Yesterday, we talked a little bit about the philosophical standpoint of utilitarianism. As a recap, we stated that utilitarianism seeks to effect the greatest amount of good for the greatest amount of people. Today, we will discuss the opposite viewpoint: Kantianism. This standpoint stands in direct disagreement with utilitarianism. Read on to find out why.
Kantianism comes from a German philosopher who lived during the eighteenth century by the name of (you guessed it) Immanuel Kant. Now Kant was known to be a moralist. He held certain morals in high esteem and viewed some as unbreakable. For example, he believed that one should never lie. In fact, he viewed liars in the same group of culpability and punishment as murderers.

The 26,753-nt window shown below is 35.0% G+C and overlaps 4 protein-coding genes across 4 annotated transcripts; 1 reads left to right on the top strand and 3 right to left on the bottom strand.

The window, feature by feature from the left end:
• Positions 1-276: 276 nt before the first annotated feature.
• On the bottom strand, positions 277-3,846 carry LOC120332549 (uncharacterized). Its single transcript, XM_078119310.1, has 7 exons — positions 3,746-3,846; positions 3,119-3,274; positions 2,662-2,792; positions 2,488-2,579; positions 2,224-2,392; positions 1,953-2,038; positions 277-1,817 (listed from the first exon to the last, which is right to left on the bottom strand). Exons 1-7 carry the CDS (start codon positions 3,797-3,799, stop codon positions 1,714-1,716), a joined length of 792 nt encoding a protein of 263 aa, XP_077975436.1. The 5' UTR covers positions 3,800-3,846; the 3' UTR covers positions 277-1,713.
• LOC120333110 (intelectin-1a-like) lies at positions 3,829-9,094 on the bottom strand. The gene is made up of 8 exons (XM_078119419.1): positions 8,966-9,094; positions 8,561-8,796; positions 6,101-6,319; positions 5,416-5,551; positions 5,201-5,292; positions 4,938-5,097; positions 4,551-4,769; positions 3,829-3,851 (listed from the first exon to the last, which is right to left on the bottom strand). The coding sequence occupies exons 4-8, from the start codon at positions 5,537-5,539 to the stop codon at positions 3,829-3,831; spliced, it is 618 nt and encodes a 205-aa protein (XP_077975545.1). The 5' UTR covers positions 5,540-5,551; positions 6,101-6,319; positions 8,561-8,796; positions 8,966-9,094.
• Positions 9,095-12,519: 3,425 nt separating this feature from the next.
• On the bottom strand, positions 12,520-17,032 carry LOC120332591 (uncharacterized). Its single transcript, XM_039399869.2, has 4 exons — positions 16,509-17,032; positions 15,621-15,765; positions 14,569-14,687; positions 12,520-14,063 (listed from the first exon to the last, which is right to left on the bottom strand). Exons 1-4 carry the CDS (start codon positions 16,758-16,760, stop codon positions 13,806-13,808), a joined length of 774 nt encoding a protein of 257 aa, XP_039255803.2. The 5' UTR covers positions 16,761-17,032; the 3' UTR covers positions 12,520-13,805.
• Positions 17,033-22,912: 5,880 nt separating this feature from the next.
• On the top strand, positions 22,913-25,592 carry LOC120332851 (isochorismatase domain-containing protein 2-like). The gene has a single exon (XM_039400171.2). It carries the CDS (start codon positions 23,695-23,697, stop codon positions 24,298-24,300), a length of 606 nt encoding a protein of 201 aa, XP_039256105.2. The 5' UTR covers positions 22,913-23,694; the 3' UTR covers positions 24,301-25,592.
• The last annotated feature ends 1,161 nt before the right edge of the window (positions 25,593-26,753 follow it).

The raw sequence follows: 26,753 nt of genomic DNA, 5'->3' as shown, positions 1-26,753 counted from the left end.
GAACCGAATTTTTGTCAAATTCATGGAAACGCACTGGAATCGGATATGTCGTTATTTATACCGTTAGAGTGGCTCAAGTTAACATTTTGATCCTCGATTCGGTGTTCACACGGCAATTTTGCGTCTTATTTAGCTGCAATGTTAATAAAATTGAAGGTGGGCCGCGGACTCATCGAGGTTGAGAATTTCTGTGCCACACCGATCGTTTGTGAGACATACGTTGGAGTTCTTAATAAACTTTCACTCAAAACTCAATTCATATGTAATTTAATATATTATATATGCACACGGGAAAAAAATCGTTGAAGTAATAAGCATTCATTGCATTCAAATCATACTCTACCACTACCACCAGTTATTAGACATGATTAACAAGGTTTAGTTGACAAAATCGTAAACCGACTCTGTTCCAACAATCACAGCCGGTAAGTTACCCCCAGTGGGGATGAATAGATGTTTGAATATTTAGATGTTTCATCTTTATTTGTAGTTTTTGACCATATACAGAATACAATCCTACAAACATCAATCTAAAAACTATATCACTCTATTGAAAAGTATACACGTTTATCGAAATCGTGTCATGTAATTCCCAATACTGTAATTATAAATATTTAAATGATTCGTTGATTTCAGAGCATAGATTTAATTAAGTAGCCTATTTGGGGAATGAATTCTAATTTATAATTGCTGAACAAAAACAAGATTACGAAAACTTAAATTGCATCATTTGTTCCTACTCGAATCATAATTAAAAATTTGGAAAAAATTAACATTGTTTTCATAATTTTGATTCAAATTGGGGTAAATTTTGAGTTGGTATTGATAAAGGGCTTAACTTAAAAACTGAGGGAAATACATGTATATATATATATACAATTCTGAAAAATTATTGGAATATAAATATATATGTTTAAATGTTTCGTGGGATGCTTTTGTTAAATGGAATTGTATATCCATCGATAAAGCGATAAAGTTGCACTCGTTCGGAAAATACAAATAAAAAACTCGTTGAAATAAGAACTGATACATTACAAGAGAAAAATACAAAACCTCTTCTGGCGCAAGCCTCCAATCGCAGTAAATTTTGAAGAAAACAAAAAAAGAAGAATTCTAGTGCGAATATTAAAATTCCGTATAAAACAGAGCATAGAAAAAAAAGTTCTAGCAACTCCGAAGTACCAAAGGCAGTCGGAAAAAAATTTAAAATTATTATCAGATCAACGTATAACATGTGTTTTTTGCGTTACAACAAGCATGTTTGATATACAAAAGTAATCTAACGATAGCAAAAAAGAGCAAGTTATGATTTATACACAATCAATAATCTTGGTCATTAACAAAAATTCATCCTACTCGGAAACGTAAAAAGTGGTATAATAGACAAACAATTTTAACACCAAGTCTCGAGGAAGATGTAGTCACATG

Now that you have some background on Kant, we will discuss some of the basic characteristics of Kantian thought. Whereas utilitarianism looks to be pragmatic, Kantianism views some laws as unbreakable, even if it will end up better breaking them. Perhaps an example will suffice to explain
Suppose there is a man who is deranged who shows up at your doorstep with an axe. He asks if your children are in the house with the intent to murder them. While a utilitarian would lie to tip off the madman, Kant would suggest that you tell the truth, even if it ends up having a poor outcome. He believed this because he thought that certain laws were not meant to be broken, no matter how dire the circumstance.